There isn’t one stitch of evidence (unless you think that the bad journalism from PLoS constitutes evidence) that Dr. Folta was influenced by Monsanto. These personal attacks assume that Dr. Folta can be bought for $25,000. So, the attackers must have such a limited view of themselves, that they would sell out for $25,000, then applying their own ethics to others.

It’s ridiculous to believe that scientists could be bought (especially at that price, which wouldn’t even get you a good used car these days). But more than that, Dr. Folta has evidence backing his science. And it’s not Monsanto money.

Remember, the scientific consensus, based on evidence from thousands of researchers, is that GMOs are safe for humans, animals and the environment. So, were these thousands all bought off for $25,000? And if they were, in today’s world, wouldn’t someone already become a whistleblower on Twitter by now?

Notice how stupid conspiracies fall apart with nary an effort from an amateur writer like me?

You know what’s ironic? That we have accused the right wing political groups (especially in the USA) of wanting to suppress science, and showing no respect for it. The left wing, generally the political groups that hate GMOs, has shown the same disregard of good science. I don’t like any science denier, whatever side of the political spectrum on which they exist.

And now they’re practicing an anti-science terrorism, hardly different than what the right wing has been doing with climate change scientists. As a progressive, I am so embarrassed by the anti-science attitudes of many progressives, who make up junk science to criticize vaccines and GMOs. It’s sad.

Nevertheless, I hope these things will pass with regards to Dr. Folta. And he can get back to doing real science, something his haters wouldn’t understand, given their sniping from the pseudoscience sidelines.

High fructose corn syrup – it’s just sugar

One of the most frustrating things I’ve observed in nearly six years of writing (here and in other locations), is that those who want to create a negative myth about a new technology (especially in food or medicine), one of the best ways to do it is mention “chemicals.”

And if the chemical sounds unnatural, the assumption is that it is unsafe. The so-called Food Babe has made a lot of money endorsing a belief that all chemicals are evil, ignoring the fact that all life, the air, and water are made of chemicals.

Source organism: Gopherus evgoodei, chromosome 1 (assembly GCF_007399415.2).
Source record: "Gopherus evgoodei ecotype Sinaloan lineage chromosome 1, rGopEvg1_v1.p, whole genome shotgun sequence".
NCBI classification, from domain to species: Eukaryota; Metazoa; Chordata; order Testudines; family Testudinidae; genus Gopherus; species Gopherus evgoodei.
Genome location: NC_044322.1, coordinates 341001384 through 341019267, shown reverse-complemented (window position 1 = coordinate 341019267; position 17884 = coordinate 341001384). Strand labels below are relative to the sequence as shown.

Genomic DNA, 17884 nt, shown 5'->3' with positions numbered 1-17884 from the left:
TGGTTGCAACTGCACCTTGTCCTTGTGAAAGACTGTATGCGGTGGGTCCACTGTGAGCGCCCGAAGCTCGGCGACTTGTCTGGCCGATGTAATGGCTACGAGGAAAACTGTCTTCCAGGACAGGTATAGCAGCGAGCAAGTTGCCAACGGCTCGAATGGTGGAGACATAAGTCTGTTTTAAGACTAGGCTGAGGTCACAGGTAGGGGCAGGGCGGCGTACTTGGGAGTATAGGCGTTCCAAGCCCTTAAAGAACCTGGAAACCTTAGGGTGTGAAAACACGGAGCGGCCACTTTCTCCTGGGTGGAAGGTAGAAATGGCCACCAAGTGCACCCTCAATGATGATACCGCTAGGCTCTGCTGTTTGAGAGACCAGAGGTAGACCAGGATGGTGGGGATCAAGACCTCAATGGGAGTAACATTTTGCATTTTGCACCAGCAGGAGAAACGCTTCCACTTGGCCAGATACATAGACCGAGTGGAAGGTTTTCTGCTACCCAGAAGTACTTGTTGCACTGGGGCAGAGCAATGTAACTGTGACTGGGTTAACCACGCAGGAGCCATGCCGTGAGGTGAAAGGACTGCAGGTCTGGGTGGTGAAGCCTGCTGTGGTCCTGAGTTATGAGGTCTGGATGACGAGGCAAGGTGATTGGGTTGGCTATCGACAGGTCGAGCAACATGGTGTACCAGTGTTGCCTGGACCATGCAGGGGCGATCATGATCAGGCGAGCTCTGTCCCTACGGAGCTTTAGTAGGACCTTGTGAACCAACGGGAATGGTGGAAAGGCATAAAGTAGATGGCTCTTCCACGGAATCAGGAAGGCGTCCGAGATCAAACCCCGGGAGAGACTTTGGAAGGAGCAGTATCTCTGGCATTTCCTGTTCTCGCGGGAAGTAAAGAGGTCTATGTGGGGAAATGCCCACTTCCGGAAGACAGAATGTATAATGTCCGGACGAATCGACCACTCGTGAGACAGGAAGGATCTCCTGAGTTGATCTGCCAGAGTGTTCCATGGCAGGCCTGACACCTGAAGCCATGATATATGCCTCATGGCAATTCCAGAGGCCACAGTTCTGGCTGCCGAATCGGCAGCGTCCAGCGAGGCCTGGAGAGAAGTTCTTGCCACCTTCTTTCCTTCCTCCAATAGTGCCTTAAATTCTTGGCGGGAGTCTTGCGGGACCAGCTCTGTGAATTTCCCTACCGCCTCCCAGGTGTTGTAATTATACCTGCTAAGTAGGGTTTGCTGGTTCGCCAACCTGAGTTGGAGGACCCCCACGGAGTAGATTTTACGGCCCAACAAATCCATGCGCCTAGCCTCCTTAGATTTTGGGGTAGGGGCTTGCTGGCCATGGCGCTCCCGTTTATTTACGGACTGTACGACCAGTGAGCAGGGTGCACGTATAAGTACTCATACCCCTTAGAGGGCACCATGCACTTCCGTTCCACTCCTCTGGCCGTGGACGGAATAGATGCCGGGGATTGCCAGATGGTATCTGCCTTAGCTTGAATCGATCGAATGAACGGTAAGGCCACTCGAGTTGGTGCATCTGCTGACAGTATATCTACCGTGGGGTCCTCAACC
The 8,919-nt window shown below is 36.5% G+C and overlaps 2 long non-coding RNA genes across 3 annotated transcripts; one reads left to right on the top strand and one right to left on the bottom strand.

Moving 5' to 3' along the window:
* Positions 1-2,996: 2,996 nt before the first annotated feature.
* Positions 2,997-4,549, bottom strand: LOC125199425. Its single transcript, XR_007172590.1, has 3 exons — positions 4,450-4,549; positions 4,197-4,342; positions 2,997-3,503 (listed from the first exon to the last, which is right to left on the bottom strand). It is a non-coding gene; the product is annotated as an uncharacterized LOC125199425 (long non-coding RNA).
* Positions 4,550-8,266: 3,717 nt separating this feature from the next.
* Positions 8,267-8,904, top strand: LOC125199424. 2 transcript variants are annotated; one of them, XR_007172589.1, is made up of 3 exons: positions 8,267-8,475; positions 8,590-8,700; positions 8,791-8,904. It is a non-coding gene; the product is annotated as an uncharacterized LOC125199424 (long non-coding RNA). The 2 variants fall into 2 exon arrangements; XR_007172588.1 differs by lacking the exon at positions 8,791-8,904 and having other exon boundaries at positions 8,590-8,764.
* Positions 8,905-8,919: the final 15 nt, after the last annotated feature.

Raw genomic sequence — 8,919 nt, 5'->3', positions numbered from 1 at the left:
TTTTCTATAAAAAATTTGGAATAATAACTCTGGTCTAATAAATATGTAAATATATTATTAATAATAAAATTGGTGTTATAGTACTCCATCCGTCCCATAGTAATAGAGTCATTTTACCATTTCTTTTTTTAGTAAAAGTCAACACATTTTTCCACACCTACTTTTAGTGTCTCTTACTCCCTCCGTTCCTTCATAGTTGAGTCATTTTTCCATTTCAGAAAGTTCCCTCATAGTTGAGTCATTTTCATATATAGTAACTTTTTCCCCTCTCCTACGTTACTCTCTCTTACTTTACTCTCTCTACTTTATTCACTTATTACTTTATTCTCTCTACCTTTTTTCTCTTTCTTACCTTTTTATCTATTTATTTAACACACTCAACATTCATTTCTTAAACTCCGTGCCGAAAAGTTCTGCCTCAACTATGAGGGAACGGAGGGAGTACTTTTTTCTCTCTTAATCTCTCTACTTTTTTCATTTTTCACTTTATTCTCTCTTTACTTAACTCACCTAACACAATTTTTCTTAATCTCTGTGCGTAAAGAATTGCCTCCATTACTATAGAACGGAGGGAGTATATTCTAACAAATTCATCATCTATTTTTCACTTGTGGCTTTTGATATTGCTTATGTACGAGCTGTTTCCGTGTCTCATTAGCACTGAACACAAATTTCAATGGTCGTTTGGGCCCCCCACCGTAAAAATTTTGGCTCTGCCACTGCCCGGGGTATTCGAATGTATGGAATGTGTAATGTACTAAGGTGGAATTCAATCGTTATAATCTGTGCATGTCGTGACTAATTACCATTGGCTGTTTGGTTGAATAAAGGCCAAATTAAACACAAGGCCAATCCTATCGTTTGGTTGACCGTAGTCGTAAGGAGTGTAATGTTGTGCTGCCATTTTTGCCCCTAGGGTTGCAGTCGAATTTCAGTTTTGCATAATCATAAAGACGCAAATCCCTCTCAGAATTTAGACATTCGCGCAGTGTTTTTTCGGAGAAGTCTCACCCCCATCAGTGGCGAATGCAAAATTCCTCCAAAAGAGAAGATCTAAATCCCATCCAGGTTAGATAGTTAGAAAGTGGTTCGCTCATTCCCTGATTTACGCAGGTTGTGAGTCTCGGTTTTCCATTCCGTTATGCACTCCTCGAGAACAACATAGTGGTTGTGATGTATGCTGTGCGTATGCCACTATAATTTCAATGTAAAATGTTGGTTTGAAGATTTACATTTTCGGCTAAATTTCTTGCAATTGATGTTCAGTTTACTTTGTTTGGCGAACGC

People have demonized monosodium glutamate (MSG), a food additive that makes people run away in terror if a Chinese restaurant doesn’t have a huge flashing sign in neon that says “NO MSG.” Of course, in just about every randomized study about MSG, researchers find no difference in the effects of MSG and non-MSG foods on a random population.

Another current satanic chemical is high fructose corn syrup (HFCS), which has evolved into one of the the most “chemicals” of the food industry. Even the name sounds a bit chemical, unnatural, dangerous. But is it?

That’s where we need to look at the science, because the answers to the questions are quite complicated and quite simple.

Continue reading High fructose corn syrup – it’s just sugar

A vile personal attack on GMO scientist Kevin Folta

I have oft stated that those who lack scientific evidence resort to ad hominem personal attacks as their last resort. That’s all they’ve got, so the science deniers have to go double down on their personal attacks, often in the form of putrid hate speech.

I’ve written frequently about the personal attacks from the pseudoscience side, especially in the anti-vaccination cult. They’ve attacked Paul Offit. They’ve used anti-Semitic bigotry to attack Dorit Reiss, one of the writers here. They’ve attacked Senator Richard Pan, co-sponsor of SB 277 which mandates vaccination of children in California, with horrific violent threats and Nazi imagery.